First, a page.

Finding the Art in Everything

29 November, 2008

Farmer's Market

Today we went to the Winter Park Farmers' Market. We found fresh crepes, kettle corn, herb plants, and scones! Afterward, we spent a gorgeous morning walking up and down Park Avenue.

28 November, 2008

Rampant Materialism

In following the lead of one of my fellow bloggers, I, too, post my 2008 Christmas Wishlist. You may recognize a few of these things from previous lists.

27 November, 2008


Yesterday I was working on my Christmas list, as is some kind of blog protocol, and I remembered I probably have the wrong holiday. I think I am supposed to be listing the things in my life I'm glad to already have.

Often people say "what they're thankful for" before they get to eat, but we missed this around-the-table prelude because there were 25 people around our table.

In all of the fuss of trying to prepare the feast for the crowd, I blew right past the requisite reflection. I got caught up in the aggravation that family often brings, but its a great loss when we forget that all of the family and feasting is a celebration of gratitude.

  • I'm grateful for the way my mom developed and encouraged my artistic ability and sense of aesthetics. She gave me all the tools and supplies to follow my creative impulse as far as I could.

  • I'm grateful for growing up with such funny and smart sisters, and for the great sense of belonging that often brought. There was something quite formidable about the Sisters Ruscello.

  • I'm grateful for all that my mom taught me about entertaining and making people comfortable.

  • I'm grateful for good wine, and for a bar-tending family friend who makes Cosmos when that runs out.

  • I'm grateful for all the times I don't have to be the one who makes the mistakes from which everyone else can learn, which isn't very often as the oldest child.

  • I'm grateful that I have a job, where I can both pay my bills and do something I mostly enjoy.

  • I'm grateful that I live in a time and place where I don't have to live fearing social and political reprisals for personal expression.

  • I'm grateful for my bed and the dog that curls up next to me on chilly nights.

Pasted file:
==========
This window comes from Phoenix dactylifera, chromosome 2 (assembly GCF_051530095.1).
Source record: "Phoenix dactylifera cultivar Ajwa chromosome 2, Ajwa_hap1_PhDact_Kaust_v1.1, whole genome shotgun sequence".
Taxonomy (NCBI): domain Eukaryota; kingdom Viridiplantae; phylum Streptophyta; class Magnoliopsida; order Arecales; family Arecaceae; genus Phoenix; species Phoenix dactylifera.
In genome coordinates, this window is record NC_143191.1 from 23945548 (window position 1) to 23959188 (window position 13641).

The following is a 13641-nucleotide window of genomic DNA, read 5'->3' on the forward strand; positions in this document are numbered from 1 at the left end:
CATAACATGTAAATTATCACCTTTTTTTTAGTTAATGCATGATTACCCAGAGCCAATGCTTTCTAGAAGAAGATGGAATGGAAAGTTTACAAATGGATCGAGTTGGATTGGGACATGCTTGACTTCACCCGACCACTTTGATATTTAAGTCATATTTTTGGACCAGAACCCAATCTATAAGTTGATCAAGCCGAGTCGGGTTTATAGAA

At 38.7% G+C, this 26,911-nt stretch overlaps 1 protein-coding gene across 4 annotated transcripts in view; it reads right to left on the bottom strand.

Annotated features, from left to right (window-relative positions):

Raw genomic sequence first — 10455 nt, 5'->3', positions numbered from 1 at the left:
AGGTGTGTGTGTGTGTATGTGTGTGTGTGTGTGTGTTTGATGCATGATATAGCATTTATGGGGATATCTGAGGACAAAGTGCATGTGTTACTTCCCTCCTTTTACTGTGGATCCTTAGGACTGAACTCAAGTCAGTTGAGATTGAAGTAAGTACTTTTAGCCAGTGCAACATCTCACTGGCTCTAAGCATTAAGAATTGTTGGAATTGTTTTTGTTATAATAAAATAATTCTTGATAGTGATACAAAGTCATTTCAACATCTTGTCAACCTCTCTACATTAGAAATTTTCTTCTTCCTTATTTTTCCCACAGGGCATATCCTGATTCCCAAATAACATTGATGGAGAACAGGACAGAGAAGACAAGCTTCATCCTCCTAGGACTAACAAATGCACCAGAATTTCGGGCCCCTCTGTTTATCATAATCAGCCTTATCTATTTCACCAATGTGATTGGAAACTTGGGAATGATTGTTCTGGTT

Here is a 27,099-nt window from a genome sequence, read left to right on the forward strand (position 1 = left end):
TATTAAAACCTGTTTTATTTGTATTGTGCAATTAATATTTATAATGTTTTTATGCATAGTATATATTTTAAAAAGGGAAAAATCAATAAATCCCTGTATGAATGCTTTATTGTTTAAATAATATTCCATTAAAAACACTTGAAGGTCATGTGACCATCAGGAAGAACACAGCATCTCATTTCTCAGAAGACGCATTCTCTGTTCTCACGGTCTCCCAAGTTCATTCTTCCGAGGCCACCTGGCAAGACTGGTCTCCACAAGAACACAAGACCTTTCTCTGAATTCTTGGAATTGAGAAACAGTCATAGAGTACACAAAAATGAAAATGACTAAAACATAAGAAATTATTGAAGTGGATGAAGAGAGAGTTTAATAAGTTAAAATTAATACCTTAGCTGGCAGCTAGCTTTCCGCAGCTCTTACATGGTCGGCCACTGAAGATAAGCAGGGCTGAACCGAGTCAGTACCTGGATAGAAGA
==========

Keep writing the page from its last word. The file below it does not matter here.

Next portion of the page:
24 November, 2008

The ICE! Exhibit

Today my family went to the Gaylord Palms Resort to see their ICE! Sculptures exhibit. We spent about an hour in weather that was literally nine degrees. And while it was really pretty, an hour was enough.

22 November, 2008

Emerson and Prayer Part I

Those of you who read The Strand might have noticed my attention to the topic of prayer, recently. A colleague of mine pointed out a familiar quotation by Emerson on the subject:

"Prayer that craves a particular commodity,—any thing less than all good,—is vicious. Prayer is the contemplation of the facts of life from the highest point of view. It is the soliloquy of a beholding and jubilant soul. It is the spirit of God pronouncing his works good. But prayer as a means to effect a private end, is meanness and theft. It supposes dualism and not unity in nature and consciousness. As soon as the man is at one with God, he will not beg. He will then see prayer in all action. The prayer of the farmer kneeling in his field to weed it, the prayer of the rower kneeling with the stroke of his oar, are true prayers heard throughout nature, though for cheap ends."

I struggle with parts of this passage (which I'll get to later), but I appreciate his definition of prayer, "the beholding and jubilant soul,...the spirit of God pronouncing [H]is works good."

I think so often we make prayer really small--what we have in the postmodern me-centered Church starts to sound like a conversation between 2 people, which is prone to the viciousness and selfishness of Emerson's concern.

By definition, prayer is the soul's communication with the master and creator of the universe, permissible through the redemptive work of Death and Resurrection. I think we too often get the scale wrong, which leads us to seeking the "private end," resulting in "meanness and theft." Prayer becomes a wish-list, or a script, or a manufactured emotional validation for an ungodly cause. When we approach prayer as a "conversation," there isn't much to keep us from projecting fallen human sentiments on something wholly and holy Other--because a conversation presumes we do the talking.

In this sense, maybe we get the scale of worship wrong, too. In church, we carefully select songs, with particular rhythm and notes, to call out specific emotions and intellectual themes. This is too controlled. We seem to forget we are part of a much larger "conversation".

Prayer and Worship really happen when all of creation lives according to the fullest measure of its purpose. This is how "prayer of the farmer kneeling in his field to weed it, the prayer of the rower kneeling with the stroke of his oar" could be heard "throughout nature".

What was the first worship like? What were the first prayers? What was prayer and worship like before power structures? Before perverted collectivism? Post-modernism? Tithes and small-groups and potlucks and C,G,&E chords and Z88.3? Before we forced it into our tiny practices and contexts? Before we made what connects prayer and worship the "me" of it all?

Dillard and Emerson have both driven me to seek examples in the natural landscape. I find an illustration of the true, simple prayer and worship in the trees of my daily routine.